Can You Make Soil?
Can you make soil? If that appears an odd question then stay with me. I was taught this skill in the 1960’s but beware, it involves some hard labour. You might ask why soil is needed. Well, it was to be mixed with peat and sand to create potting compost. It was steam sterilised before it was mixed. Both parks and cemetery horticulturalists needed soil mixes to grow bedding plants. They had the necessary ingredients, the time and the labour. That labour was me. Before proceeding, we need to analyse what soil is. It’s not dirt, nor is it compost or manure. Loam is a word we used to use but less so today. That is perhaps the ideal soil, a mix of sand, silt, clay and organic matter. Compost is simply organic matter and manure is animal poo, often with straw.
Making soil began with assembling the materials. Turf, about 2 – 3 inches thick, was the essential ingredient. Most parks and cemeteries have waste turf or ‘sod’. In cemeteries it was cut every day from the top of graves being dug. Next, I raked up autumnal lime leaves from the Victorian avenue and load them on a hand truck. I pulled this to where the soil was to be made. The soil heap began on a level piece of ground. Firstly, turf was laid upside down in a single layer. Secondly, a couple of inches of loose soil was placed over the top. Thirdly, a layer of lime (Tilia) leaves (see photo) perhaps nine inches thick. The layers then continued in the same order, one after the other. The turf, upside down on the leaves, kept them in place. The heap narrowed as it rose to perhaps 6 feet in height.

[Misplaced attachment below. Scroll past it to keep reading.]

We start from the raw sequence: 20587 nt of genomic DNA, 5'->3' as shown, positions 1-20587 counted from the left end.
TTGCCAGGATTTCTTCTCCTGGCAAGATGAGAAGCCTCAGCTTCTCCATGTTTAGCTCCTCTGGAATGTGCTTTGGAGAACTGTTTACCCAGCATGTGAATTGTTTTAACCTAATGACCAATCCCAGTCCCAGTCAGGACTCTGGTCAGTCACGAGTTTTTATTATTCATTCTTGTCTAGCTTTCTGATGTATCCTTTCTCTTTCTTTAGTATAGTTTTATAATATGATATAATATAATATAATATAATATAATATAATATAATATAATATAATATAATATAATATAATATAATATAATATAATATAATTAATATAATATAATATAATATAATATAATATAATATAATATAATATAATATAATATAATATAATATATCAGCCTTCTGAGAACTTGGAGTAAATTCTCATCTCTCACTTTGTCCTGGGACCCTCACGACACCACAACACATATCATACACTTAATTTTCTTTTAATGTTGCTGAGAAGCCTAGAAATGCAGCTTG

Can you make soil?
This tall heap flexed and it could easily be pushed side to side. It was then left for 12 months during which it sank and consolidated. I was then required to use a spade and cut it vertically through the layers. As you can imagine, it broke down into a lovely, crumbly soil. The leaves had decomposed, as did the turf grass and roots. I barrowed this to a steam steriliser heated by coke. I had to shovel it into the container above a water tank with a perforated cover. The coke heated the water and it steamed up through the soil. It created a sickly odour but killed all creatures and pathogens. The final labour was to unload it and barrow it to a room where it matured for a month or so.
What can I say? Who could blame anybody for going to the nursery and buying potting mixtures, ready bagged and sterilised. However, I have to say that most soils I buy today are nowhere near as good. In fact, most are composts and simply don’t contain the mineral soil component. You might also ask why lime leaves? I can’t answer that other than to say it was gardening lore. Oak and beech leaves don’t decompose easily and were not favoured. Lime, as a native British tree, always had a positive press. Perhaps that is why the Americans called us limey’s.